Who does it affect?:

In most industrialised countries the prevalence of allergy has risen significantly and in the UK 1 in 4 is estimated to have some sort of allergy and this is thought to increase to as many as 1 in 2 in 2015.

Why does it occur?:

An allergy is a response by the body to a substance breathed swallowed or touched. These substances are normally harmless but in some people a chain of reactions are triggered which can cause a variety of symptoms.

House dust mite faeces, pollens, weeds, moulds, saliva, dander from domestic pets and non-domestic animals, industrial chemicals, foods, especially peanuts, tree nuts, soya, milk, egg, fish, crustaceans, celery, mustard and sesame and drugs are common allergens.


Sneezing, itchiness, runny nose, stuffy nose, watery and itchy eyes, wheezing, rashes, swelling of mouth and throat, difficulty in swallowing/speaking, severe asthma, abdominal pain, nausea, vomiting, collapse are possible symptoms.

An allergic reaction can occur at home, school, college, work, when out on social occasions or when travelling away from home. It is important to be aware of those substances to which you are allergic so that you can avoid them where possible. It is advisable to reduce contact with them, alter your treatment if you are aware that you are going to come into contact, and inform others with you of your allergy should you develop a severe reaction and require emergency treatment.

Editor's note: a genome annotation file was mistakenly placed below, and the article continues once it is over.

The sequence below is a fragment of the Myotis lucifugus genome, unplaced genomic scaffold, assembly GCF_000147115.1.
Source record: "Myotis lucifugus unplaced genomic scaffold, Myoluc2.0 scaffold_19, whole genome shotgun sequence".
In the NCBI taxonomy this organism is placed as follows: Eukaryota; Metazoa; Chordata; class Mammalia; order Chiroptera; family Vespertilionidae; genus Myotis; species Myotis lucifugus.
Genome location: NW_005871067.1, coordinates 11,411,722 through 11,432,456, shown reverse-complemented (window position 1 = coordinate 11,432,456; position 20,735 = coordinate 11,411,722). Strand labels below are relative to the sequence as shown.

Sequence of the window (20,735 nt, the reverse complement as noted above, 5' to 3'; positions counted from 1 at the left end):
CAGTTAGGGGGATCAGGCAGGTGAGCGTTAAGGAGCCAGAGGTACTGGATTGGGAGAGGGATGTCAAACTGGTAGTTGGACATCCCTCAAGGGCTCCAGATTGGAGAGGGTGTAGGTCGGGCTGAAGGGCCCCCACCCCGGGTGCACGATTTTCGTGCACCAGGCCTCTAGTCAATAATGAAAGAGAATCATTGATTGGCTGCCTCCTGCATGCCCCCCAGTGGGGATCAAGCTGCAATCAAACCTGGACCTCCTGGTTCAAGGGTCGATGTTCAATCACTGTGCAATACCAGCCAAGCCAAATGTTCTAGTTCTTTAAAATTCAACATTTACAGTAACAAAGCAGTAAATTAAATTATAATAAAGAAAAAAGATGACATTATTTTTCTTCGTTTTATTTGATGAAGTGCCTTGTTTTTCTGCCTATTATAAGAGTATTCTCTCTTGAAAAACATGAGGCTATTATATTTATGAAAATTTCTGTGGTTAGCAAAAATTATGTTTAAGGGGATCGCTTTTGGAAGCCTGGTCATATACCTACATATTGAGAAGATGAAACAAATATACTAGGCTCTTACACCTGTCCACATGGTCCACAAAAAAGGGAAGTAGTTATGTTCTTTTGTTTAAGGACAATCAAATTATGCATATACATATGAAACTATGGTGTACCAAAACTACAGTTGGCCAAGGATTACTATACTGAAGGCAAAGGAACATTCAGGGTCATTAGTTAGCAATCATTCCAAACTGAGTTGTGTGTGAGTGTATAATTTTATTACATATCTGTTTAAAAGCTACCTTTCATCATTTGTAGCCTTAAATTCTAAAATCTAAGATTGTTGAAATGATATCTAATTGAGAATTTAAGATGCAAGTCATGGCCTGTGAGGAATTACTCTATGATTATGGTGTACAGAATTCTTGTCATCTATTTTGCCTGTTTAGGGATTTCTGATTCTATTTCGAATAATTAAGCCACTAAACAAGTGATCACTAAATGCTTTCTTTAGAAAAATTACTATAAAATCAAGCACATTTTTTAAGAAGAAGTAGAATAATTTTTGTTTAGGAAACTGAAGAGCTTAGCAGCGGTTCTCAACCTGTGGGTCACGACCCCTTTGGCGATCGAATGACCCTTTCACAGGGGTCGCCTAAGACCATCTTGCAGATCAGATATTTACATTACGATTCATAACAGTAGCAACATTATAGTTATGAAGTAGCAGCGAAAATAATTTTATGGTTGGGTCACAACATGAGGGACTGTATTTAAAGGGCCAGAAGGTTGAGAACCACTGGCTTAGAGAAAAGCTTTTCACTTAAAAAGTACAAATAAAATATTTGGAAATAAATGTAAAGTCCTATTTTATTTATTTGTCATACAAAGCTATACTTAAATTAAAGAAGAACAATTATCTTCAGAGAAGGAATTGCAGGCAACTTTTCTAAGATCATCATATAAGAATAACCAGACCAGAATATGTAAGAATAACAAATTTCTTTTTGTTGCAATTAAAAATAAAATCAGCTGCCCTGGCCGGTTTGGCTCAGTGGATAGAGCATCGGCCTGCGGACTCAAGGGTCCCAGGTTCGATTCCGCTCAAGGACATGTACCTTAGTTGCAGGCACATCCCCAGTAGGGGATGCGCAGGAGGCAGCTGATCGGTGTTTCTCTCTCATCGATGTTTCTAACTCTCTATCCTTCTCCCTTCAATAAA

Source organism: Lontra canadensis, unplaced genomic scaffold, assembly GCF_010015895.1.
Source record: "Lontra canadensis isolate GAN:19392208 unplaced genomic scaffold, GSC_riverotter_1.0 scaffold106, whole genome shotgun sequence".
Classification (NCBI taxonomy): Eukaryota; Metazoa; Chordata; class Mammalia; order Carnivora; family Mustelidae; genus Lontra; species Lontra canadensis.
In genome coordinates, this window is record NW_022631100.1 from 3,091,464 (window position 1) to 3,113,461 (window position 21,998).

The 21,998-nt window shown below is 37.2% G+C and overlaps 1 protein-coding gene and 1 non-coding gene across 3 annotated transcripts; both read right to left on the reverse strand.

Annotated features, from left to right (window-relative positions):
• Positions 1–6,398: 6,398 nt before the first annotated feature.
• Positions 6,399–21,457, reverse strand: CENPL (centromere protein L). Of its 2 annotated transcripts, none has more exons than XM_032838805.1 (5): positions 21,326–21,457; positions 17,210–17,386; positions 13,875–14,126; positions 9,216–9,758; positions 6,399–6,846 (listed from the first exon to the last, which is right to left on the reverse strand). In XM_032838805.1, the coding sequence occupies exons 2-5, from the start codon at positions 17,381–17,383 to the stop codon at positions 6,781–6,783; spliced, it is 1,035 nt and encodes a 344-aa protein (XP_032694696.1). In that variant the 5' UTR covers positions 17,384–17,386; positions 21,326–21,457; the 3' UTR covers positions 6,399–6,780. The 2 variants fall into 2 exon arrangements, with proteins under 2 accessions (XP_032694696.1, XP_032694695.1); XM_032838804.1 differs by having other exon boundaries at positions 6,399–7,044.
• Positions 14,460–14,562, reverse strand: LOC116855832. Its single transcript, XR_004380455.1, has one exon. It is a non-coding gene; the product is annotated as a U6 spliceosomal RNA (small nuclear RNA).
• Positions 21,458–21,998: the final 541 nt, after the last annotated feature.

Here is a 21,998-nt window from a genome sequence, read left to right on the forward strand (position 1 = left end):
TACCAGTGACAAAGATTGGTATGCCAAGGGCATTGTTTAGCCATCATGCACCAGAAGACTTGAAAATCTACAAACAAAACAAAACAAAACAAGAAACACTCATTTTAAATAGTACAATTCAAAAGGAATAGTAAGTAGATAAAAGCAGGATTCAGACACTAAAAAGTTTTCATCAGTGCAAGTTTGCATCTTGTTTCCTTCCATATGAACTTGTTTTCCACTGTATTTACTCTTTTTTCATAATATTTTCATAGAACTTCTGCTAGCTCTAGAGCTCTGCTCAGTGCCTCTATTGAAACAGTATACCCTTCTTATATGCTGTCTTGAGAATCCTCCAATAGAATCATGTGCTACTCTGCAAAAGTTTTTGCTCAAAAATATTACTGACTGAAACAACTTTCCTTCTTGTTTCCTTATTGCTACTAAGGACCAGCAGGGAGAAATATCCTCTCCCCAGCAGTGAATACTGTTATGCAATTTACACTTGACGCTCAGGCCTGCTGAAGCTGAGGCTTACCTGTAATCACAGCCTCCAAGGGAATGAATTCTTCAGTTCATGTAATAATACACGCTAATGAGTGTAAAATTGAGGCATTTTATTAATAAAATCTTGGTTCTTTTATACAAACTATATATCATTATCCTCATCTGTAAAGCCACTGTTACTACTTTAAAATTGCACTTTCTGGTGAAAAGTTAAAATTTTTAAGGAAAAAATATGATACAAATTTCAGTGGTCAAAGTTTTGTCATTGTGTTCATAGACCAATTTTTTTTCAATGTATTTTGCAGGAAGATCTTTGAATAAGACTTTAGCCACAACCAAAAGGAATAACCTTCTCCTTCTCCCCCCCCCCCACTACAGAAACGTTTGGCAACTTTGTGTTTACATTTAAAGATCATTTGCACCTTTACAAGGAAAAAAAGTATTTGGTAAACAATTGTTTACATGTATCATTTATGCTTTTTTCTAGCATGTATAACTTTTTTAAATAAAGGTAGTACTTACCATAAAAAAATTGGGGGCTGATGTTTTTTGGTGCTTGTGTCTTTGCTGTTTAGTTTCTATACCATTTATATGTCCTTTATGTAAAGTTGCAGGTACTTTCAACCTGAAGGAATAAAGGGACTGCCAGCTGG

How is it diagnosed?:

1. A Detailed History

A case history focuses on the present complaint, and personal and/or family history of allergies. Events surrounding the present complaint and likely causative allergens are considered.

2. Skin Testing

When the allergens most likely to be implicated in your condition have been identified this may be carried out using skin testing solutions and recording on skin test reaction charts.

3. Blood Tests

Blood Tests of the allergic reaction mediating substances may be performed.

4. Lung Tests

Lung function tests of developing asthma.

5. Bronchial Provocation Test

The susceptibility of the airways to produce an allergic reaction is measured.

6. Food Challenges

Specific foods are identified and removed from diet and symptoms monitored.

Can it be treated?:

Yes. Management includes:

1. Identification of the offending allergens and advice regarding avoidance. For example avoidance of high pollen exposure, exposure to household allergens and pet allergens.

2. Medication. This involves the use of antihistamine tablets and sprays, cortical steroid tablets, drops and sprays and innovative medications to reduce allergic reaction.

3. Desensitisation. This can be performed with skin prick testing or the newly developed desensitisation involving droplet application under the tongue.

Designed and Produced by